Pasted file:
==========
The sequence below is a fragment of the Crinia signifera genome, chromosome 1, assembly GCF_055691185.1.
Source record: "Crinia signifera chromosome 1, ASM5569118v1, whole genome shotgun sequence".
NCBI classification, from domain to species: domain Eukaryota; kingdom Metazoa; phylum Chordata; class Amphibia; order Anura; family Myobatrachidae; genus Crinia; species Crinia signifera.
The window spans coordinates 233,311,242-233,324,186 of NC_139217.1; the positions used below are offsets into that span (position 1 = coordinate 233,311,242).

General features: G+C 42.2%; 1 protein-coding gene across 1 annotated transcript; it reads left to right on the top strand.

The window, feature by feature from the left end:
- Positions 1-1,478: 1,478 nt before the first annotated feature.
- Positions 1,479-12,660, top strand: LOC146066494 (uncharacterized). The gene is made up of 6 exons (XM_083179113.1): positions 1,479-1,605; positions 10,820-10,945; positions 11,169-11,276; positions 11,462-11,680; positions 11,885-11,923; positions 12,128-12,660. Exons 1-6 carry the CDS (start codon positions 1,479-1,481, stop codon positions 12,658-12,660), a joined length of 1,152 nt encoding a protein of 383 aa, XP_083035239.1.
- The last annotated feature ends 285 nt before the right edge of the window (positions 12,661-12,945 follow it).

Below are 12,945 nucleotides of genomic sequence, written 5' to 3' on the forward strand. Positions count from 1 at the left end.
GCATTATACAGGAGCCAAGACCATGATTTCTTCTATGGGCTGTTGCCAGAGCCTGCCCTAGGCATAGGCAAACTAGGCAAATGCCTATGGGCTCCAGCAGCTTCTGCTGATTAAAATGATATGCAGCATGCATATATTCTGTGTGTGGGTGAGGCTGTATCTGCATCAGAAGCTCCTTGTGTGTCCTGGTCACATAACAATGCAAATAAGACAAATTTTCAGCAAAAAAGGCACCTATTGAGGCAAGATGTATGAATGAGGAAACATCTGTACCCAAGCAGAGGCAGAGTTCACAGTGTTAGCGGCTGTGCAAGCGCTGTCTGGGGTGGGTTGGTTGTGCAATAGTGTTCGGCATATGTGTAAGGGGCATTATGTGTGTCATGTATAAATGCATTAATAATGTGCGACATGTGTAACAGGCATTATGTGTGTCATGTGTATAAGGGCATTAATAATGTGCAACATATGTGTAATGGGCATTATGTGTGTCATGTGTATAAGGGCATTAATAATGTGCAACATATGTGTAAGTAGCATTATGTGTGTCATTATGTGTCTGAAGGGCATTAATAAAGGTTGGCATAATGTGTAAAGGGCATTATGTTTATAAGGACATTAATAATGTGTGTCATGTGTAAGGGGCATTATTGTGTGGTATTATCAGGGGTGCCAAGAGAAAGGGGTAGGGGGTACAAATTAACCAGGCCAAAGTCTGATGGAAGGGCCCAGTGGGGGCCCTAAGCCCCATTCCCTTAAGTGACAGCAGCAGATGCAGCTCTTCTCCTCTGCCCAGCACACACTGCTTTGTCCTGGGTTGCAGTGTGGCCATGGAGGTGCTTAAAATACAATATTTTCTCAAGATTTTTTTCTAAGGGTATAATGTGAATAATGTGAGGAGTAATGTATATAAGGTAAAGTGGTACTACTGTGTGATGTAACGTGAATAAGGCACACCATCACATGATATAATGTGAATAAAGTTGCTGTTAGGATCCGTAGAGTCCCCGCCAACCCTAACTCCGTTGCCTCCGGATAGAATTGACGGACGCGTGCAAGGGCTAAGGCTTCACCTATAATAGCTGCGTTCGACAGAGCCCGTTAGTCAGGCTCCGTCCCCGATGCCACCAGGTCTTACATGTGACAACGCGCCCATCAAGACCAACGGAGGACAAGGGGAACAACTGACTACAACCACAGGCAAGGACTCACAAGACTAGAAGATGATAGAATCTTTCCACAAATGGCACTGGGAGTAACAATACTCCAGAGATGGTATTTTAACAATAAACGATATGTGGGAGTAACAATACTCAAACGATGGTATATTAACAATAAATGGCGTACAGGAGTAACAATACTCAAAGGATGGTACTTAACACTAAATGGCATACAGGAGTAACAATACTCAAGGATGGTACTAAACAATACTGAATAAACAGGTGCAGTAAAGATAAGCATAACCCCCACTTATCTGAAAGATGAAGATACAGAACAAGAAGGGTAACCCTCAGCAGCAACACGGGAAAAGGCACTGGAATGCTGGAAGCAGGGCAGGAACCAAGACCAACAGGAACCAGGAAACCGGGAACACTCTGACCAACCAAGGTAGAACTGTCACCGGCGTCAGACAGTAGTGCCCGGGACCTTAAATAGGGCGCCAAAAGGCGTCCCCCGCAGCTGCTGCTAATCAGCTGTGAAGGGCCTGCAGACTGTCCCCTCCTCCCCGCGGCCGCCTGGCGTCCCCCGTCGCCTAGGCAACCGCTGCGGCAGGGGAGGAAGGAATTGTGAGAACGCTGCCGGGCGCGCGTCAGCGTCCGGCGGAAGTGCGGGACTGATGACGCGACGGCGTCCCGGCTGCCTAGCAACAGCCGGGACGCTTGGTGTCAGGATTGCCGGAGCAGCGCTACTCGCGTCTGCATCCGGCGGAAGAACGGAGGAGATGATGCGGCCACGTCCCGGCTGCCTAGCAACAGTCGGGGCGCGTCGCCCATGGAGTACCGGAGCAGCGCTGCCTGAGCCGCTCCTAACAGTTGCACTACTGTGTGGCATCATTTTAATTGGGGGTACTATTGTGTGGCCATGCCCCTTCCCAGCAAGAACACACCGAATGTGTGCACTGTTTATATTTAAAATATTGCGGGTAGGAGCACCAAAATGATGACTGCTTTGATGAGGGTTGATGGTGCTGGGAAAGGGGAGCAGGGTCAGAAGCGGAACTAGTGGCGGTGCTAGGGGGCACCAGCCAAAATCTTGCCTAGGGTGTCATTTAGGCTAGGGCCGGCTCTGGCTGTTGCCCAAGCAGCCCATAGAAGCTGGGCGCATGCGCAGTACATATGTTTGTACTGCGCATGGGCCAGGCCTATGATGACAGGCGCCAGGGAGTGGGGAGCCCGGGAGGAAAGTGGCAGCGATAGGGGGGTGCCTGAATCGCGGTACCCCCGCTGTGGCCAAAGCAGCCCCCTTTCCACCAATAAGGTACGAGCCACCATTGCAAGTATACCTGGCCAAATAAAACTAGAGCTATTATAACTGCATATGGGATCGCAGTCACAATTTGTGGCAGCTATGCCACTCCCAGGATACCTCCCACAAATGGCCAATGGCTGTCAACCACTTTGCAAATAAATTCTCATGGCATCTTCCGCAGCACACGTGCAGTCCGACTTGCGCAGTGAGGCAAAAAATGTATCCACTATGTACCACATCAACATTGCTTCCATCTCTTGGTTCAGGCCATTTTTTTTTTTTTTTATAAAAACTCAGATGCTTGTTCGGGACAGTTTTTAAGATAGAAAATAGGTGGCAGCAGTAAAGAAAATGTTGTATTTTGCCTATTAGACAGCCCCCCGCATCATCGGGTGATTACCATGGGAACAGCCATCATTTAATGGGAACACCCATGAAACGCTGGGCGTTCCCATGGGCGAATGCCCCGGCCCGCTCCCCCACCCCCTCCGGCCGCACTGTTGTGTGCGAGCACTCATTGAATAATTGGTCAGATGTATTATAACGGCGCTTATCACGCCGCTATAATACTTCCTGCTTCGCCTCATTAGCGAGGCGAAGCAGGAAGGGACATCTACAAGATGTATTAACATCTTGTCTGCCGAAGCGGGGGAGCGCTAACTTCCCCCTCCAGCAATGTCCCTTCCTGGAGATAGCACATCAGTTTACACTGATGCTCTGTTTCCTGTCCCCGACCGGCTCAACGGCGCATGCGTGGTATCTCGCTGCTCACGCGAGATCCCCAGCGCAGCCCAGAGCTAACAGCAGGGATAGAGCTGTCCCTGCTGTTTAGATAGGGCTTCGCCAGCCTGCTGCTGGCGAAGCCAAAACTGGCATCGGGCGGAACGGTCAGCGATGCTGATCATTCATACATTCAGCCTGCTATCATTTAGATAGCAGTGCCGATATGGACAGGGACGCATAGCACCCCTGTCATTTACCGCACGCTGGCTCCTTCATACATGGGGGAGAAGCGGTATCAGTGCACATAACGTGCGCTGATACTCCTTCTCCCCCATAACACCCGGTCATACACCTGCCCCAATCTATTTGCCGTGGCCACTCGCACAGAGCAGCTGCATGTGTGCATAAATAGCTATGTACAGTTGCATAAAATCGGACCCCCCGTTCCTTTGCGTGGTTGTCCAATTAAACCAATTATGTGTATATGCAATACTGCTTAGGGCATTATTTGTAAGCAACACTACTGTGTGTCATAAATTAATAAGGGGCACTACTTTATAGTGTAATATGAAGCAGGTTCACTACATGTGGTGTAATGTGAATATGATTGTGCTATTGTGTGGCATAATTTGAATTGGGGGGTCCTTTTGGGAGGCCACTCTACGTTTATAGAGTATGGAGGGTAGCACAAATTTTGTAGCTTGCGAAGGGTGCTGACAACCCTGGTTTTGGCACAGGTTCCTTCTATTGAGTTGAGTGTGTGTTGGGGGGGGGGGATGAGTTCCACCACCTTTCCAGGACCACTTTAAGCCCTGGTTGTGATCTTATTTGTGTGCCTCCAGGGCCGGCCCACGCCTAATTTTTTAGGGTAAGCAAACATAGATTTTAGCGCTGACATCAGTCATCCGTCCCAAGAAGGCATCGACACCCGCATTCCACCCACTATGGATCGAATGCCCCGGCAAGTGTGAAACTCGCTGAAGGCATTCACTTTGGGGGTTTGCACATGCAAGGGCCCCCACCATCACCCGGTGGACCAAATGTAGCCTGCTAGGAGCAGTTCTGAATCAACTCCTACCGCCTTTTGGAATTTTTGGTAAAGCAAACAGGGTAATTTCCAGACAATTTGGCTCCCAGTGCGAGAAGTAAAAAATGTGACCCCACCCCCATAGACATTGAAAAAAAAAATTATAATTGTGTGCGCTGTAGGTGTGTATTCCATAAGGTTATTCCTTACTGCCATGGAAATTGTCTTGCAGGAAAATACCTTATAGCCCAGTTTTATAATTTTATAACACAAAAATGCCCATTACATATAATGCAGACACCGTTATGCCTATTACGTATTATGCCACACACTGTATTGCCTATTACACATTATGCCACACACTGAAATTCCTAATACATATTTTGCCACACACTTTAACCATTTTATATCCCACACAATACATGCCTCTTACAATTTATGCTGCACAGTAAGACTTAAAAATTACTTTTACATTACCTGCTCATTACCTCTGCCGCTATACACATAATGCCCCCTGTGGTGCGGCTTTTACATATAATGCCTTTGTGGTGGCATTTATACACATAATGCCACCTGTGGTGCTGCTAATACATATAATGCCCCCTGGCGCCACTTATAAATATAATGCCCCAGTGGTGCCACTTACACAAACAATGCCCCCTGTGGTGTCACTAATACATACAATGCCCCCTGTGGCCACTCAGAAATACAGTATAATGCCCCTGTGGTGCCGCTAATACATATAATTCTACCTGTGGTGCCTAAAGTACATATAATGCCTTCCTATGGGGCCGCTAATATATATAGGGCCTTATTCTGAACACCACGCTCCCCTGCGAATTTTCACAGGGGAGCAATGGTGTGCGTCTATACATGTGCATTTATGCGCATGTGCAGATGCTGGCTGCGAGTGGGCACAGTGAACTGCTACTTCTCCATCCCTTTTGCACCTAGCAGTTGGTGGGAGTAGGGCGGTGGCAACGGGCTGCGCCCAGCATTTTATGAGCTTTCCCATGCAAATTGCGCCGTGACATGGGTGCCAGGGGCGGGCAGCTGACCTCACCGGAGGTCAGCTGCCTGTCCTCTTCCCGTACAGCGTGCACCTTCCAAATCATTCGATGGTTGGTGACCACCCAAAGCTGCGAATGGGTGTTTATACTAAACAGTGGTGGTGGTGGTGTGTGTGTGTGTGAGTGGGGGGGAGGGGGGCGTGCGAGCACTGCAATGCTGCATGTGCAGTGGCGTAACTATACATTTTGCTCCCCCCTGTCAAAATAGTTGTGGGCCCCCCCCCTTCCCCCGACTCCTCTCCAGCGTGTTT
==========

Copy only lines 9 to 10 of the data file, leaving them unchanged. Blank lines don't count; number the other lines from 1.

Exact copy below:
- The last annotated feature ends 285 nt before the right edge of the window (positions 12,661-12,945 follow it).

Below are 12,945 nucleotides of genomic sequence, written 5' to 3' on the forward strand. Positions count from 1 at the left end.